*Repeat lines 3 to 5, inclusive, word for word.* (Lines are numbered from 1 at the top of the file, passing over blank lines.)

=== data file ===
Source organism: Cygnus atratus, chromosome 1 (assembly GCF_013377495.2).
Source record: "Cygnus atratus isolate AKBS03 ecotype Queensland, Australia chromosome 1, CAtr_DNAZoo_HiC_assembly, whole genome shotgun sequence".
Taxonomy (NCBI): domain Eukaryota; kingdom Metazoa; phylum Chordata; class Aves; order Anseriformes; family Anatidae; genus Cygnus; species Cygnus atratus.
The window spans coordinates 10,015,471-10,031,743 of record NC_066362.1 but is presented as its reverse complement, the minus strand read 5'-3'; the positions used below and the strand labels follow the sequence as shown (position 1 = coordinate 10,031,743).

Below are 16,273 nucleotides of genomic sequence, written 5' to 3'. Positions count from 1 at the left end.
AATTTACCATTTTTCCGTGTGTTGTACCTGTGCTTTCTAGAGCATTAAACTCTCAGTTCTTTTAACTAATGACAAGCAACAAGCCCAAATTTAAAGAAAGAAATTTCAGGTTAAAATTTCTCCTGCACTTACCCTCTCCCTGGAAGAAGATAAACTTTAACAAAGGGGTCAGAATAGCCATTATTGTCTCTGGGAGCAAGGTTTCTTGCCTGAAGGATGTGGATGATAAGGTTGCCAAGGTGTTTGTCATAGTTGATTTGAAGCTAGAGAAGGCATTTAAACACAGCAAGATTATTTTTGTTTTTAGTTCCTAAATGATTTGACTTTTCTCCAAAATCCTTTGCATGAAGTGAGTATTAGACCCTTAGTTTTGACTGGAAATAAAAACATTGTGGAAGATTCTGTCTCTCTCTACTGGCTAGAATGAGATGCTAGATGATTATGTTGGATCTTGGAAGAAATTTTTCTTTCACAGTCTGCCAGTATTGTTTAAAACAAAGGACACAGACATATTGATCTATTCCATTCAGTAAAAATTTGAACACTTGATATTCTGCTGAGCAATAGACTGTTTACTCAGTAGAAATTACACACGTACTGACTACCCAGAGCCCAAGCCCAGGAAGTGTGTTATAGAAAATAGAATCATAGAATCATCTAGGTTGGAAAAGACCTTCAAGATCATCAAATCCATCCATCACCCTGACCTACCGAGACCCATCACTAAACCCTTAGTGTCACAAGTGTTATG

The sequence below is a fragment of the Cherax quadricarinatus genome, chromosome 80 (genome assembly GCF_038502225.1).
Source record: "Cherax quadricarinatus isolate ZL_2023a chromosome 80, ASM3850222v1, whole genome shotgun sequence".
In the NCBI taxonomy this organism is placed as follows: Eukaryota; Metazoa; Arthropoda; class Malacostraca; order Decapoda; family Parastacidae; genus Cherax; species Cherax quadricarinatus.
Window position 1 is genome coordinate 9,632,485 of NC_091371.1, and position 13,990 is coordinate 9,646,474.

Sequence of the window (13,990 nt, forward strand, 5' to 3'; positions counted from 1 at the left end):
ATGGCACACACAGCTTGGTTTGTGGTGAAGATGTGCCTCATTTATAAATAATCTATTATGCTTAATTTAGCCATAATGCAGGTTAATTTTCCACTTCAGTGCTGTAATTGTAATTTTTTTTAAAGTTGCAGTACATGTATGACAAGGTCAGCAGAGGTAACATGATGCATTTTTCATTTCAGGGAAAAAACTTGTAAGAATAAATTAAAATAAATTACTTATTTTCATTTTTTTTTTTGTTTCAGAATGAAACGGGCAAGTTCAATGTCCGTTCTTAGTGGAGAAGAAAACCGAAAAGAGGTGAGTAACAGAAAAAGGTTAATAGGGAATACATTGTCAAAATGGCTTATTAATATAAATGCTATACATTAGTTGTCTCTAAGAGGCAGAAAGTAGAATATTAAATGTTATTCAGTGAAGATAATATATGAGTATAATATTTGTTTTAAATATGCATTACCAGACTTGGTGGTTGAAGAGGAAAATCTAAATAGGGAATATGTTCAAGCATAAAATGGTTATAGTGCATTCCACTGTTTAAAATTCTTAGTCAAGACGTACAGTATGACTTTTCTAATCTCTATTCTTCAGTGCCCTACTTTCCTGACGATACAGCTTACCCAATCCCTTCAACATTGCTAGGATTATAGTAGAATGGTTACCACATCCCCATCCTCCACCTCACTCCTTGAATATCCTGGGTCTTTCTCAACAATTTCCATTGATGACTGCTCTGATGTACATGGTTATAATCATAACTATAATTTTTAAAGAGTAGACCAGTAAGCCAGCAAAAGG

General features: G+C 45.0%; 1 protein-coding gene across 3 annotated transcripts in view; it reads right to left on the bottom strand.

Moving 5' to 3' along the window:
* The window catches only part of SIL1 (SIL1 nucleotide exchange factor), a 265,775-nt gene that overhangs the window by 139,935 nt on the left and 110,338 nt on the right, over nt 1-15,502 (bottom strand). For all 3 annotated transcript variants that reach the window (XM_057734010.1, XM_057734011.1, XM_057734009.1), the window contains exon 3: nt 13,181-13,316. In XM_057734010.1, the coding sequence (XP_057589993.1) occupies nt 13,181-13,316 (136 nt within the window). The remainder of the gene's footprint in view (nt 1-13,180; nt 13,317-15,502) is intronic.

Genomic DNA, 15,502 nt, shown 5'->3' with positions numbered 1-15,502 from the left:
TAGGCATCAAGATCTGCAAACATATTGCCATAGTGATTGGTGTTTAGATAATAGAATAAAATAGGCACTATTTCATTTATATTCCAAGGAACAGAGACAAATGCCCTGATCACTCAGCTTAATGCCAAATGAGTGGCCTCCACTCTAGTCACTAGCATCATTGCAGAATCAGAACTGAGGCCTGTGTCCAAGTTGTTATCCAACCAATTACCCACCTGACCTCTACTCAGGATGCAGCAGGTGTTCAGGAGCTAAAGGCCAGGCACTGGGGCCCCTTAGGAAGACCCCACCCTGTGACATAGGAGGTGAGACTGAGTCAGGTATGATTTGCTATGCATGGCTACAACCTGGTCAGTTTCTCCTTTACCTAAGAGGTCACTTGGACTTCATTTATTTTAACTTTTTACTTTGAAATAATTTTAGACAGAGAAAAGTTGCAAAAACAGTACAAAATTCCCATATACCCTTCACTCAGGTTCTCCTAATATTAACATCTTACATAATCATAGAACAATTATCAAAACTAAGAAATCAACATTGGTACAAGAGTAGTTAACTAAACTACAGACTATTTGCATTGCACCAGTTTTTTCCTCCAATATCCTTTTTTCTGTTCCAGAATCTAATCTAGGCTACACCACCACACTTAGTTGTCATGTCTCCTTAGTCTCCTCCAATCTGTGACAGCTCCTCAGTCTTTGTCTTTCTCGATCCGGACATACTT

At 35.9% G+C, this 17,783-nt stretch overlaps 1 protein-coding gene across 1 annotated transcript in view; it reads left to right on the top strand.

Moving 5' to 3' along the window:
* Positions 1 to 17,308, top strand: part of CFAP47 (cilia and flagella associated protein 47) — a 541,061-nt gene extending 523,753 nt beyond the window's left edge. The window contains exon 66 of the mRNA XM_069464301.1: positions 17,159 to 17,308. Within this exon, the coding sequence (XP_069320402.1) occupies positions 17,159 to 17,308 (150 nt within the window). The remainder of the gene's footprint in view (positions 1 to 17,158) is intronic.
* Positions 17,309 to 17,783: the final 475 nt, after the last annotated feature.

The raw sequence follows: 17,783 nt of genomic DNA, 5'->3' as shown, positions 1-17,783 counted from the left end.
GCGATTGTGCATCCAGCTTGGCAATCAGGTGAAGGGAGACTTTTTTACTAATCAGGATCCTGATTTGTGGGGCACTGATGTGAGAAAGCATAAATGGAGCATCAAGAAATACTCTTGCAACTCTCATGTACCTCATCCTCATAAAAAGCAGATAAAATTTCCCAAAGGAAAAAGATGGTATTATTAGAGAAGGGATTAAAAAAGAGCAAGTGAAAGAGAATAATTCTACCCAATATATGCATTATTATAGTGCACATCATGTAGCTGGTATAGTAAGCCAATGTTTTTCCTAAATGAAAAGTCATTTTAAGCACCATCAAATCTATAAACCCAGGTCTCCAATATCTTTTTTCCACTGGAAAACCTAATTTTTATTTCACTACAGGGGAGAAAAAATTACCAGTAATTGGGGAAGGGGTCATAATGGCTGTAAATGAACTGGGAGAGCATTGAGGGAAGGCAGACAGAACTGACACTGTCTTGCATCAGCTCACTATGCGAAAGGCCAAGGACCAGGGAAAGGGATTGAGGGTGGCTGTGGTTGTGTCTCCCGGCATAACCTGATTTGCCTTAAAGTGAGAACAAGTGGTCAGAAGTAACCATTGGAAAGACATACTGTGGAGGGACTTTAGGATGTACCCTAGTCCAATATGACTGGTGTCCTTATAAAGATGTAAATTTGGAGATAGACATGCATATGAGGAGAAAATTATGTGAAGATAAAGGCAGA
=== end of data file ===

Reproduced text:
Taxonomy (NCBI): domain Eukaryota; kingdom Metazoa; phylum Chordata; class Aves; order Anseriformes; family Anatidae; genus Cygnus; species Cygnus atratus.
The window spans coordinates 10,015,471-10,031,743 of record NC_066362.1 but is presented as its reverse complement, the minus strand read 5'-3'; the positions used below and the strand labels follow the sequence as shown (position 1 = coordinate 10,031,743).

Below are 16,273 nucleotides of genomic sequence, written 5' to 3'. Positions count from 1 at the left end.